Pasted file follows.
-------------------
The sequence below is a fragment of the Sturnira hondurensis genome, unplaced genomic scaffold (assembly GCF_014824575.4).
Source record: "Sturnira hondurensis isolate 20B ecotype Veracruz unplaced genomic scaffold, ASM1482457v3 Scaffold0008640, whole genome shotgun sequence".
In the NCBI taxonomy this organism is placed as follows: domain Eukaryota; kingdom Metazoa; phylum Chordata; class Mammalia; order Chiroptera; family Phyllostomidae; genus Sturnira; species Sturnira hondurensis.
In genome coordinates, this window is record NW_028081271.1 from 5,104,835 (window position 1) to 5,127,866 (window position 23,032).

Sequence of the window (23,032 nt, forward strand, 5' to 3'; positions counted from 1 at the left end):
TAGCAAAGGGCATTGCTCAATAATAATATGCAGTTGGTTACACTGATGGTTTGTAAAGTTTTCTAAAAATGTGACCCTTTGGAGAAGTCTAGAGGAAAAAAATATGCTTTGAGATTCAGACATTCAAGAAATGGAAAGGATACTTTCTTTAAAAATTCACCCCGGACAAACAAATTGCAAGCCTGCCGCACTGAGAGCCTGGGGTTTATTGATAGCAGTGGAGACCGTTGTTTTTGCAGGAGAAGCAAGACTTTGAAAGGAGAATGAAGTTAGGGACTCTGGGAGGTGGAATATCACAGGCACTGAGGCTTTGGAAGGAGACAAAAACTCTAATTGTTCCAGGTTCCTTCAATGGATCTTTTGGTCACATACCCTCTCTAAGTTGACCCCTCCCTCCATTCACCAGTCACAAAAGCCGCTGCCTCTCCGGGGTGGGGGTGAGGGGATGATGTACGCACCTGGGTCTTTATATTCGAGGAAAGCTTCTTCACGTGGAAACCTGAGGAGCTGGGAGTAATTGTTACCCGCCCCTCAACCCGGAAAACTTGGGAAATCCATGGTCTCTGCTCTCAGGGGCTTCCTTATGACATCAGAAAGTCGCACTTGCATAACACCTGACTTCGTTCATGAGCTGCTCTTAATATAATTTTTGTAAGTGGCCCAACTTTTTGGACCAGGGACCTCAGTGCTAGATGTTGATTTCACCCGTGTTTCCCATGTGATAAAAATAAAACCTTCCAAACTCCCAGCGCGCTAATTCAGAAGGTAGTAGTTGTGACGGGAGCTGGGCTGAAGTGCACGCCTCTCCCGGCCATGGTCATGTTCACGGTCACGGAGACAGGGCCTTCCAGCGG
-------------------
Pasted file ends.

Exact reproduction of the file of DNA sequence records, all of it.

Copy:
The sequence below is a fragment of the Sturnira hondurensis genome, unplaced genomic scaffold (assembly GCF_014824575.4).
Source record: "Sturnira hondurensis isolate 20B ecotype Veracruz unplaced genomic scaffold, ASM1482457v3 Scaffold0008640, whole genome shotgun sequence".
In the NCBI taxonomy this organism is placed as follows: domain Eukaryota; kingdom Metazoa; phylum Chordata; class Mammalia; order Chiroptera; family Phyllostomidae; genus Sturnira; species Sturnira hondurensis.
In genome coordinates, this window is record NW_028081271.1 from 5,104,835 (window position 1) to 5,127,866 (window position 23,032).

Sequence of the window (23,032 nt, forward strand, 5' to 3'; positions counted from 1 at the left end):
TAGCAAAGGGCATTGCTCAATAATAATATGCAGTTGGTTACACTGATGGTTTGTAAAGTTTTCTAAAAATGTGACCCTTTGGAGAAGTCTAGAGGAAAAAAATATGCTTTGAGATTCAGACATTCAAGAAATGGAAAGGATACTTTCTTTAAAAATTCACCCCGGACAAACAAATTGCAAGCCTGCCGCACTGAGAGCCTGGGGTTTATTGATAGCAGTGGAGACCGTTGTTTTTGCAGGAGAAGCAAGACTTTGAAAGGAGAATGAAGTTAGGGACTCTGGGAGGTGGAATATCACAGGCACTGAGGCTTTGGAAGGAGACAAAAACTCTAATTGTTCCAGGTTCCTTCAATGGATCTTTTGGTCACATACCCTCTCTAAGTTGACCCCTCCCTCCATTCACCAGTCACAAAAGCCGCTGCCTCTCCGGGGTGGGGGTGAGGGGATGATGTACGCACCTGGGTCTTTATATTCGAGGAAAGCTTCTTCACGTGGAAACCTGAGGAGCTGGGAGTAATTGTTACCCGCCCCTCAACCCGGAAAACTTGGGAAATCCATGGTCTCTGCTCTCAGGGGCTTCCTTATGACATCAGAAAGTCGCACTTGCATAACACCTGACTTCGTTCATGAGCTGCTCTTAATATAATTTTTGTAAGTGGCCCAACTTTTTGGACCAGGGACCTCAGTGCTAGATGTTGATTTCACCCGTGTTTCCCATGTGATAAAAATAAAACCTTCCAAACTCCCAGCGCGCTAATTCAGAAGGTAGTAGTTGTGACGGGAGCTGGGCTGAAGTGCACGCCTCTCCCGGCCATGGTCATGTTCACGGTCACGGAGACAGGGCCTTCCAGCGG